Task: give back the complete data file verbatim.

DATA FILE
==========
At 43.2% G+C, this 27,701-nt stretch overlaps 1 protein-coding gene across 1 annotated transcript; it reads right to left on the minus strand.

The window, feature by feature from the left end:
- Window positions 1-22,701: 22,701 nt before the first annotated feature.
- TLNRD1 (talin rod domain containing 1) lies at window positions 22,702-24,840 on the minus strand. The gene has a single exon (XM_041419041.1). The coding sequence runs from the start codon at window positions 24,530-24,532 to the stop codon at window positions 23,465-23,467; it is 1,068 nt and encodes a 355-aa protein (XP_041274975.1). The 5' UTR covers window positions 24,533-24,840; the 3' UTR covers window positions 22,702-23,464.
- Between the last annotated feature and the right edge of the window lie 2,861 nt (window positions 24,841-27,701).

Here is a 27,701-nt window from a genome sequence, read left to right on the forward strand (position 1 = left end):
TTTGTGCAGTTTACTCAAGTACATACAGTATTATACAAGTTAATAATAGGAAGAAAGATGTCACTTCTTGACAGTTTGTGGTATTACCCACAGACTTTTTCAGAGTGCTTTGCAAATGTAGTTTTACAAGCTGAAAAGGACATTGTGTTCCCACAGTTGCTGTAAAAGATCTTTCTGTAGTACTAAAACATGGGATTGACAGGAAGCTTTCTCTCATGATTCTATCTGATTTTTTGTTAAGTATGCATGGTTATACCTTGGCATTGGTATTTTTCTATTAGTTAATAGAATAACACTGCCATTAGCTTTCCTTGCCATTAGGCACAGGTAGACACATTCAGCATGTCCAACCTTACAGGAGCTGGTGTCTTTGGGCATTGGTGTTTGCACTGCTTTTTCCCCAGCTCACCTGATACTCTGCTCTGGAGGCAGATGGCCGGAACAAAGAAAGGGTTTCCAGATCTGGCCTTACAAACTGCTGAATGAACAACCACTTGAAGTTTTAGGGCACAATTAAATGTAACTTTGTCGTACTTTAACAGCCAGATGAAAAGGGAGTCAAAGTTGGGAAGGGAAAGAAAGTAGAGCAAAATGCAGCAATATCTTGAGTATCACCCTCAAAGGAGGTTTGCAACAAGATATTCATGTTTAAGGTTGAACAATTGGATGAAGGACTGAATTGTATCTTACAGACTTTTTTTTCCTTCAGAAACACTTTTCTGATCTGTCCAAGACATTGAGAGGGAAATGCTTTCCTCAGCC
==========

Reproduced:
At 43.2% G+C, this 27,701-nt stretch overlaps 1 protein-coding gene across 1 annotated transcript; it reads right to left on the minus strand.

The window, feature by feature from the left end:
- Window positions 1-22,701: 22,701 nt before the first annotated feature.
- TLNRD1 (talin rod domain containing 1) lies at window positions 22,702-24,840 on the minus strand. The gene has a single exon (XM_041419041.1). The coding sequence runs from the start codon at window positions 24,530-24,532 to the stop codon at window positions 23,465-23,467; it is 1,068 nt and encodes a 355-aa protein (XP_041274975.1). The 5' UTR covers window positions 24,533-24,840; the 3' UTR covers window positions 22,702-23,464.
- Between the last annotated feature and the right edge of the window lie 2,861 nt (window positions 24,841-27,701).

Here is a 27,701-nt window from a genome sequence, read left to right on the forward strand (position 1 = left end):
TTTGTGCAGTTTACTCAAGTACATACAGTATTATACAAGTTAATAATAGGAAGAAAGATGTCACTTCTTGACAGTTTGTGGTATTACCCACAGACTTTTTCAGAGTGCTTTGCAAATGTAGTTTTACAAGCTGAAAAGGACATTGTGTTCCCACAGTTGCTGTAAAAGATCTTTCTGTAGTACTAAAACATGGGATTGACAGGAAGCTTTCTCTCATGATTCTATCTGATTTTTTGTTAAGTATGCATGGTTATACCTTGGCATTGGTATTTTTCTATTAGTTAATAGAATAACACTGCCATTAGCTTTCCTTGCCATTAGGCACAGGTAGACACATTCAGCATGTCCAACCTTACAGGAGCTGGTGTCTTTGGGCATTGGTGTTTGCACTGCTTTTTCCCCAGCTCACCTGATACTCTGCTCTGGAGGCAGATGGCCGGAACAAAGAAAGGGTTTCCAGATCTGGCCTTACAAACTGCTGAATGAACAACCACTTGAAGTTTTAGGGCACAATTAAATGTAACTTTGTCGTACTTTAACAGCCAGATGAAAAGGGAGTCAAAGTTGGGAAGGGAAAGAAAGTAGAGCAAAATGCAGCAATATCTTGAGTATCACCCTCAAAGGAGGTTTGCAACAAGATATTCATGTTTAAGGTTGAACAATTGGATGAAGGACTGAATTGTATCTTACAGACTTTTTTTTCCTTCAGAAACACTTTTCTGATCTGTCCAAGACATTGAGAGGGAAATGCTTTCCTCAGCC